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Nuclear-Powered Supercarrier USS Carl Vinson And Strike Group Deploy

The Nimitz-class nuclear-powered aircraft carrier USS Carl Vinson (CVN 70) ar...

Credit: US Navy

Above: The Nimitz-class nuclear-powered aircraft carrier USS Carl Vinson (CVN 70) arrived at Naval Air Station North Island, Sept. 2, 2020.

The nuclear-powered supercarrier USS Carl Vinson and its strike group left San Diego Monday, marking the first time a carrier strike group has deployed with the F-35C Lightning II fighter jet and Navy CMV- 22B Osprey.

The Osprey is replacing the C-2A Greyhound for the carrier's mission, which is to "support of global maritime security operations," according to a statement from the Navy.

Listen to this story by Steve Walsh.

The Carl Vinson returned to its home port of Naval Air Station North Island last September, following 17 months of retrofitting at the Puget Sound Naval Shipyard at a cost of $367 million.

The Nimitz-class aircraft carrier was docked in Bremerton, Washington, while undergoing a complete system retrofit to accommodate the F-35C Lightning II stealth fighters. Additional efforts while in Washington included upgrades to crew living spaces and maintenance on the ship's hull, rudders and shafts.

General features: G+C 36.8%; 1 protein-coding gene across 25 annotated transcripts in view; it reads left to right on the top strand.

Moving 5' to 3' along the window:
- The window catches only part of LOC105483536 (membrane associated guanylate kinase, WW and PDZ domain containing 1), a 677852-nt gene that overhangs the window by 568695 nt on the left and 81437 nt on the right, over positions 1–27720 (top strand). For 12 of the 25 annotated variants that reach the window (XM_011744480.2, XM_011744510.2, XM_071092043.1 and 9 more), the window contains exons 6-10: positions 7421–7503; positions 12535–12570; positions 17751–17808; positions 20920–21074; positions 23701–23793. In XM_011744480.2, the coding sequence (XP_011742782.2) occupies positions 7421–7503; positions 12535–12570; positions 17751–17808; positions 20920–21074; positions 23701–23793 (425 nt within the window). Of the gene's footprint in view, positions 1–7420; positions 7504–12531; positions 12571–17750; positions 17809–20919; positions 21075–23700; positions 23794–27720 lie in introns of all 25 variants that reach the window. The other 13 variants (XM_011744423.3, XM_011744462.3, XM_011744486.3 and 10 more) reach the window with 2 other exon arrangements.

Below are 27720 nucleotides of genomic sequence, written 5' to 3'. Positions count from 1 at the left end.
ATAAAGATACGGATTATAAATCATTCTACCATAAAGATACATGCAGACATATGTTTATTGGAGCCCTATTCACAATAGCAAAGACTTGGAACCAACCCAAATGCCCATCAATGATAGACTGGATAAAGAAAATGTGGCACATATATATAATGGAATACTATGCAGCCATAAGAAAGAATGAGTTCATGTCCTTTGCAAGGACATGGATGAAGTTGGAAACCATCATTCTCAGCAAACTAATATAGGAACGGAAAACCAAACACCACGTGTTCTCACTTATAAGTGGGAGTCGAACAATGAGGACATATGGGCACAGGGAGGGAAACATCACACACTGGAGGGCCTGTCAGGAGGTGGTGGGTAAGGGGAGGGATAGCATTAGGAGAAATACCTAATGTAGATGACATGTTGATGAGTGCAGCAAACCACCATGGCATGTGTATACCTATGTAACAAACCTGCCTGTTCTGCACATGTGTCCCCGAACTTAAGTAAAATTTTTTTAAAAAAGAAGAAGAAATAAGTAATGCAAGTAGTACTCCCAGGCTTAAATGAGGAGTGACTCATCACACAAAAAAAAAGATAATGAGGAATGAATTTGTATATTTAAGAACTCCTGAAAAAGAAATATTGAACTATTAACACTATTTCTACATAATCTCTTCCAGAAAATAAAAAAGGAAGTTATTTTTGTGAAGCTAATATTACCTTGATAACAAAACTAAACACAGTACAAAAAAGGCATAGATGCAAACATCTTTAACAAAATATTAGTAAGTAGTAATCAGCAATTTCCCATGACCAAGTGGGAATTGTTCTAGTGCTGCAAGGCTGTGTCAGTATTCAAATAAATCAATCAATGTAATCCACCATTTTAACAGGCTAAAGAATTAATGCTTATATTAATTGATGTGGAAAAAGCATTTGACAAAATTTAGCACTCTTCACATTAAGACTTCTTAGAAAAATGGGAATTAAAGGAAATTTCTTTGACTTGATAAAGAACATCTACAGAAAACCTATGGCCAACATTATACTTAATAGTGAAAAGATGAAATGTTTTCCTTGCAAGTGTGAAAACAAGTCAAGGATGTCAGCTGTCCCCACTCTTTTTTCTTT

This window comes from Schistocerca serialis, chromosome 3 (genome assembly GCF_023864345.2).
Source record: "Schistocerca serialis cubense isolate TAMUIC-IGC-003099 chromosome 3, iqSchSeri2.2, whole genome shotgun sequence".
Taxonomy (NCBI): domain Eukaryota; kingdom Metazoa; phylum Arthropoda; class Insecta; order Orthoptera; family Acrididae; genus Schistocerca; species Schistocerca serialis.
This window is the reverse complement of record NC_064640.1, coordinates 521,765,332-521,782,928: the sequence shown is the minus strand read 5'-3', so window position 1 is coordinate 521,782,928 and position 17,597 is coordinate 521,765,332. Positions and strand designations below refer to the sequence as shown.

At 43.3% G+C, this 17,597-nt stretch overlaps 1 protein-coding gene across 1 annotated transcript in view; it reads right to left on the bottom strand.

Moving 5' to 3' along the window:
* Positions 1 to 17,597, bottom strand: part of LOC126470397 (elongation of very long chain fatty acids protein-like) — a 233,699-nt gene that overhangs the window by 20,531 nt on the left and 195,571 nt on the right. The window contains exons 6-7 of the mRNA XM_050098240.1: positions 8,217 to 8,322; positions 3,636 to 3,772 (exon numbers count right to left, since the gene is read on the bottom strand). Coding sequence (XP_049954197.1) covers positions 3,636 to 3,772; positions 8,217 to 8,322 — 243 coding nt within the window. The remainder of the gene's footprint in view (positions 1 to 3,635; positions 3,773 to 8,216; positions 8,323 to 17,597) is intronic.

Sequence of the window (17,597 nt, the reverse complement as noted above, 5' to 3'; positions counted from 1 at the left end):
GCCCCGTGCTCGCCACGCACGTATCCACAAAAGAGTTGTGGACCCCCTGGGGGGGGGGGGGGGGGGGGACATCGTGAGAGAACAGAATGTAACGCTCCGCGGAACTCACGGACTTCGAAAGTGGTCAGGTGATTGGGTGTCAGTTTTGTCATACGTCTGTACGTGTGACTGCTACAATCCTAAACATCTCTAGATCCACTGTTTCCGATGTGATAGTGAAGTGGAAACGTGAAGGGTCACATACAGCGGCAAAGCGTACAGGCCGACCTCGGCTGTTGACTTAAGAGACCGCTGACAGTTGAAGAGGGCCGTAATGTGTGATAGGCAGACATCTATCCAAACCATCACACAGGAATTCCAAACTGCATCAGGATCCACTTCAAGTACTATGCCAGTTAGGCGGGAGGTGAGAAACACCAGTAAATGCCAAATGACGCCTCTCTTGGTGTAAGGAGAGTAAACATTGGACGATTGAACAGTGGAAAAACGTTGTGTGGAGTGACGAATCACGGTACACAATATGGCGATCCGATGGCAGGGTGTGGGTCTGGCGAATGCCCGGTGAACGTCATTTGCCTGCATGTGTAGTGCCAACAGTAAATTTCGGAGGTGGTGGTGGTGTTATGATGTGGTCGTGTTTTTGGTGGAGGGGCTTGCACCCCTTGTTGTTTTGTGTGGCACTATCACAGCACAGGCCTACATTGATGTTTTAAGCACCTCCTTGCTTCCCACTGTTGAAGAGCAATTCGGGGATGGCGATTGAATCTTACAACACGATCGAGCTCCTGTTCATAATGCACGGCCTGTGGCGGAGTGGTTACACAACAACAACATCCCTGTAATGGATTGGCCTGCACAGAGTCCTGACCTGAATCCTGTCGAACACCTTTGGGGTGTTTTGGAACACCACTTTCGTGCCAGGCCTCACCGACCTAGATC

The USS Carl Vinson can carry more than 5,000 crew members and 65 fixed and rotary-wing aircraft; and has the speed, agility and maneuverability to travel more than 5,000 nautical miles in less than seven days.

It was launched in 1980 and in 2009 became the flagship of Carrier Strike Group One, based out of San Diego. The supercarrier gained notoriety for transporting Osama bin Laden's body to be buried at sea in 2011.

Joining the Carl Vinson on the deployment are multiple destroyers from Destroyer Squadron 1.


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